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The main reason schools take on graduate teacher programme trainees is to grow their own teachers, says Gill Williams

You are on the graduate teacher programme (GTP), employed by your school as an unqualified teacher. So, what happens when you come to the end of your training? Are you still employed by the school? Will being trained on the programme make a difference when you apply for jobs? Can you stay in the same post without having to apply for the job? Or will you have to apply for posts in the same way as any other trainee on other initial teacher-training routes? Once you have qualified teacher status (QTS), can you teach abroad?

The employment-based training routes such as the GTP are different because they mean you are contracted to the school as an unqualified teacher.

Unlike in other routes into teaching, you could still be employed by the school after your training finishes. This could be at the end of the term or later. Check your contract. The good news is that you should be paid until your contract ends, which, in some cases, may include the holidays.

For some schools, the main reason for taking on a GTP trainee is to "grow their own" staff. This happens especially in areas of the country where there are shortages. Having invested in supporting you throughout your training, the school expects you, once qualified, to stay in the school. In some cases, you might be offered a new contract as an newly qualified teacher (NQT); sometimes schools advertise the post and ask you to apply.

Finding the right job

Whether a job is offered to you once you have QTS or whether it is advertised locally or nationally depends largely on which area of the country you are teaching in and on the policy of your local education authority. Not all schools are in a position to offer a trainee a job - and they are under no obligation to do so. If this is the case, then you will have to apply for jobs in the same way as anyone else, sending off letters.

NQTs often apply to local authority recruitment pools where, if successful, their details will be circulated to schools with vacancies.

Others prefer to apply to individual schools. External assessors looking after trainees on the GTP often comment that a high percentage of trainees are already working at NQT level by the time they are assessed for QTS.

Your reference should give an accurate picture of you as a teacher but to get to that stage you need to write an application letter. Don't make the mistake of thinking that all schools know about the graduate teacher programme. If a head has no experience of the scheme - it has been going only eight years - you should explain what it's about and how it works.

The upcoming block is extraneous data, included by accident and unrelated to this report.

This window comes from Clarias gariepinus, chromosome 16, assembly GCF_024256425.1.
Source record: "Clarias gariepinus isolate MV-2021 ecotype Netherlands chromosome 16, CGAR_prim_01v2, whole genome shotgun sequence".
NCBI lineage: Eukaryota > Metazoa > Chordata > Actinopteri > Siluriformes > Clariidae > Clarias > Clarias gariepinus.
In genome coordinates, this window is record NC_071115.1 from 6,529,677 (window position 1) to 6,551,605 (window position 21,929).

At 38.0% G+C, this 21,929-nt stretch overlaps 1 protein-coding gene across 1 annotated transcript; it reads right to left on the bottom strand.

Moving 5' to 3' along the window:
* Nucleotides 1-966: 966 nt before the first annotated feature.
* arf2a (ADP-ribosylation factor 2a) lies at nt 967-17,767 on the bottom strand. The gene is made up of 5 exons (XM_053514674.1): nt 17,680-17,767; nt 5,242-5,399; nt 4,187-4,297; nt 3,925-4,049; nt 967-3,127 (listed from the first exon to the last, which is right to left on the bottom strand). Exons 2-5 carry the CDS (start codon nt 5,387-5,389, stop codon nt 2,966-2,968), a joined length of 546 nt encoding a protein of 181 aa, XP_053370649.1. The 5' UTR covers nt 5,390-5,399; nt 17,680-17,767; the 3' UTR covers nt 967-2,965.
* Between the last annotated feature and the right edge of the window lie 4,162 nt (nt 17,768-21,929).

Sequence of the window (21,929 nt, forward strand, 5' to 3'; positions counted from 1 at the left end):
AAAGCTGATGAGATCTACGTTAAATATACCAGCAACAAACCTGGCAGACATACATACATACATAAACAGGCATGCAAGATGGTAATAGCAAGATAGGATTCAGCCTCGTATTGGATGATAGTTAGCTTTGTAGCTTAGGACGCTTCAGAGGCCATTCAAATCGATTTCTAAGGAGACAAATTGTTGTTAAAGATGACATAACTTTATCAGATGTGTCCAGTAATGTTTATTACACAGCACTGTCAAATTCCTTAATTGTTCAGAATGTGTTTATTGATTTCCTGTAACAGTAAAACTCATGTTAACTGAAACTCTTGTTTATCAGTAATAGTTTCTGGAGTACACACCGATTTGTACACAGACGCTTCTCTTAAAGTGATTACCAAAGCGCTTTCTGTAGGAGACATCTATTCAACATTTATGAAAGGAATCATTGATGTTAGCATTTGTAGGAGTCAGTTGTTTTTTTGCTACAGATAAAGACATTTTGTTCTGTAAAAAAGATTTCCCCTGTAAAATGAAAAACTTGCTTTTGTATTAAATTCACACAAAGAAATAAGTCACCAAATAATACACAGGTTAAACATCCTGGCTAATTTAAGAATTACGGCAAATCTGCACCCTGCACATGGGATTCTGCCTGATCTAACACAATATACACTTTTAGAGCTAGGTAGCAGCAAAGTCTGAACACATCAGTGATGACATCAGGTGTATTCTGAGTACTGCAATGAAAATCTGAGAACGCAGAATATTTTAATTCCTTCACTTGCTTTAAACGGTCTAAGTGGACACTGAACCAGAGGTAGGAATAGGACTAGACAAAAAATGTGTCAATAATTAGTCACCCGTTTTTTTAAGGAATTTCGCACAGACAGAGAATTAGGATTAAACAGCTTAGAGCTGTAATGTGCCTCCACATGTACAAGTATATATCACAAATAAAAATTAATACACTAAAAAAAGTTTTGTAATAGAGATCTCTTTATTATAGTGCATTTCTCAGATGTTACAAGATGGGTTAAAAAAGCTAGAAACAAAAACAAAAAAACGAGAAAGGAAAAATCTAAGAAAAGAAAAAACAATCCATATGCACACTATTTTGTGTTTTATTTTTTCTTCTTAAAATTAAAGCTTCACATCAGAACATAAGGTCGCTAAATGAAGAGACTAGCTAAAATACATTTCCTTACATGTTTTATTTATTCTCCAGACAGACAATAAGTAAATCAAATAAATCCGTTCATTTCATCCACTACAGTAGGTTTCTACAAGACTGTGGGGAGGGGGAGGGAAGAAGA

Do this at the beginning of your letter. Give plenty of examples from your time in school. Not just of how you have taught pupils, but all those extras bits too. For example, were you a form tutor? Did you attend parents' evenings? Did you help run the school disco? Attend staff meetings? Run clubs? Go on the residential?

Face to face

At the interview, be prepared to talk about the pastoral side of your role, as well as discussing your teaching. Governing bodies want to employ the kind of teacher who goes that "extra mile". You will have spent up to a year employed as an unqualified teacher - use your experiences to demonstrate how you have taken a full part in the life of the school.

Don't forget to ask about arrangements for the induction year - many people trained on the GTP report that the induction year was easier than they had expected!

Teaching abroad

Although most NQTs do aim to get a teaching job in this country, some may consider teaching abroad. To work in a country within the European Union, teachers are normally required to have completed their induction year.

Applications to teach in Scotland have to go through an exceptional admissions procedure where each application is considered on its own merits. You should expect to provide details of your training programme - there have been problems for some teachers who have qualified on the GTP where there has been a lack of academic content. To teach in a country outside the European Union, you need to contact an agency or find out the entry requirements from the country concerned - check these on Because the graduate teacher programme is not widely known outside England, be prepared to provide a breakdown of your training programme as part of the application process.

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